Overview | Writing a Self Evaluation | Faculty Evaluations | The Academic Statement
Evergreen is a unique college utilizing a narrative system to assess student learning and achievement. Through the evaluation process, both students and faculty learn from their work within a particular program and have the opportunity to understand more about their work as a whole and to recognize connections and common themes within a program.
As of fall 2013, the only document required for incoming students to include in their final transcripts is the Academic Statement. This statement of no more than 750 words provides readers of your transcript a summary or digest of your education as a whole. Self-evaluations, which document your learning your specific learning experiences, are not required for your final transcript, but they are required at the end of every program. Faculty are required to include your self-evaluations in their professional portfolios. Often, faculty want to read your self-evaluations before they write their evaluations of your work. You may choose to include any of your self-evaluations in your official college transcript; it's up to you, whereas you are required to include an Academic Statement in your final transcript before you receive your diploma. See our handout [PDF] for more information.
Your self-evaluations play a crucial role in your education at Evergreen. They capture the heart of your learning and they contribute to your efforts to complete an excellent Academic Statement. They focus on specific learning experiences - in programs, courses, internships, and individual learning contracts - and document the content and significance of particular academic achievements. They become the building blocks for your Academic Statement, which you will craft throughout your education at Evergreen, and they can deeply inform the final Academic Statement which you will submit to your transcript before you graduate. If you choose to include any of your self-evaluations in your official college transcript, they too can provide insight about specific learning experiences which you’d like to highlight for outside audiences.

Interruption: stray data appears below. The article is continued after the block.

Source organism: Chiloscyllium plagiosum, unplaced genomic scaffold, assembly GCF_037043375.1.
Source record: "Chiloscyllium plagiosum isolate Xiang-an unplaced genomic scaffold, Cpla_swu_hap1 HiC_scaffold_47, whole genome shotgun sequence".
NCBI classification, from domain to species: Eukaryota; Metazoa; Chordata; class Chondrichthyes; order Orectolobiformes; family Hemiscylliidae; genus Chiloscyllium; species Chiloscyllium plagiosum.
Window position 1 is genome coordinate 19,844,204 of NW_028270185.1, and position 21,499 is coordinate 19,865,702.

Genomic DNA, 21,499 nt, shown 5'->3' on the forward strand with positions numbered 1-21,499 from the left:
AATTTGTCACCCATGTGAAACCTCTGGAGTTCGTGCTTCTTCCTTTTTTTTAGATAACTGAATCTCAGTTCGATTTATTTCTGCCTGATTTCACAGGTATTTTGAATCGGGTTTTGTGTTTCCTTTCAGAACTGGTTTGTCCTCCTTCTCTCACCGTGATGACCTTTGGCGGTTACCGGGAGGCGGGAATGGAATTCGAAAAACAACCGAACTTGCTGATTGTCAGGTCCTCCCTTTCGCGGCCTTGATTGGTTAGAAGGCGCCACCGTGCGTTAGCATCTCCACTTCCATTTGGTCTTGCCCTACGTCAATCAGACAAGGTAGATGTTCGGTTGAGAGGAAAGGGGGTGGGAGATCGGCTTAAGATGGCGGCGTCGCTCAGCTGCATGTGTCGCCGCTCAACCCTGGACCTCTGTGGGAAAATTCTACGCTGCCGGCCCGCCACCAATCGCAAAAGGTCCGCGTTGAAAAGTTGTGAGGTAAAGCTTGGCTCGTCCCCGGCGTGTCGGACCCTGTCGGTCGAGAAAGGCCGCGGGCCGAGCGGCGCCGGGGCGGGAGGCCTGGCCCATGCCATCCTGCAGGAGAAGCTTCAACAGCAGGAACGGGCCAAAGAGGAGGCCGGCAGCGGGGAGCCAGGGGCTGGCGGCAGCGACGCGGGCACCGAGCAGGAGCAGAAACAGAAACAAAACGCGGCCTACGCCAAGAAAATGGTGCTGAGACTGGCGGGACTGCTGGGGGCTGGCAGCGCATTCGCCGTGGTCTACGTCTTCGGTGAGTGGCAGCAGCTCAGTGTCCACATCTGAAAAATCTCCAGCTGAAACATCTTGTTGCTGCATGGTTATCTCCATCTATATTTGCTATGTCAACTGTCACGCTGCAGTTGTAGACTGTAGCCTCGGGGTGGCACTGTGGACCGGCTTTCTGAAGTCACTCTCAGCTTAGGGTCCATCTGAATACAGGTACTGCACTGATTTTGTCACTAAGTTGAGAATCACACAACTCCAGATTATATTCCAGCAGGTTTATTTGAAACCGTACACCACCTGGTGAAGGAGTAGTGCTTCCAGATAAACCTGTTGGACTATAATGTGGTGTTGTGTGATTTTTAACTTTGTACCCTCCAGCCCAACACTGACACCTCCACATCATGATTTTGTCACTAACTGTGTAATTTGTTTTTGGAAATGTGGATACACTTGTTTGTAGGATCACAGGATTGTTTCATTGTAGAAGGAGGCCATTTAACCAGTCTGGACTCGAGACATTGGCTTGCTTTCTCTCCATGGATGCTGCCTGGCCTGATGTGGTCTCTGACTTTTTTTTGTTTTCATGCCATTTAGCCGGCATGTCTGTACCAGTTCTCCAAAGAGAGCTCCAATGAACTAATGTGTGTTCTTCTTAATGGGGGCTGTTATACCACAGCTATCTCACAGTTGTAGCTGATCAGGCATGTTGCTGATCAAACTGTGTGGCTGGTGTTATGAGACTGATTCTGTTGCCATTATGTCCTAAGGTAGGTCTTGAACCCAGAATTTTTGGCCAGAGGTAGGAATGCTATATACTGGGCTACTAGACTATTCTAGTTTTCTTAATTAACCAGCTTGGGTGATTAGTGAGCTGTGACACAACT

Self-evaluations serve as check-in points for your educational story. In them you record your accomplishments at the end of each quarter. Certainly, your goals as a student change periodically, or even often; an evaluation reflects your thinking when you’ve completed one set of studies and are preparing for another. When you have developed a collection of self-evaluations over several quarters or years, you’ll be able to see changes in your thinking over time - changes that can be difficult to see without creating this kind of careful and deliberate documentation.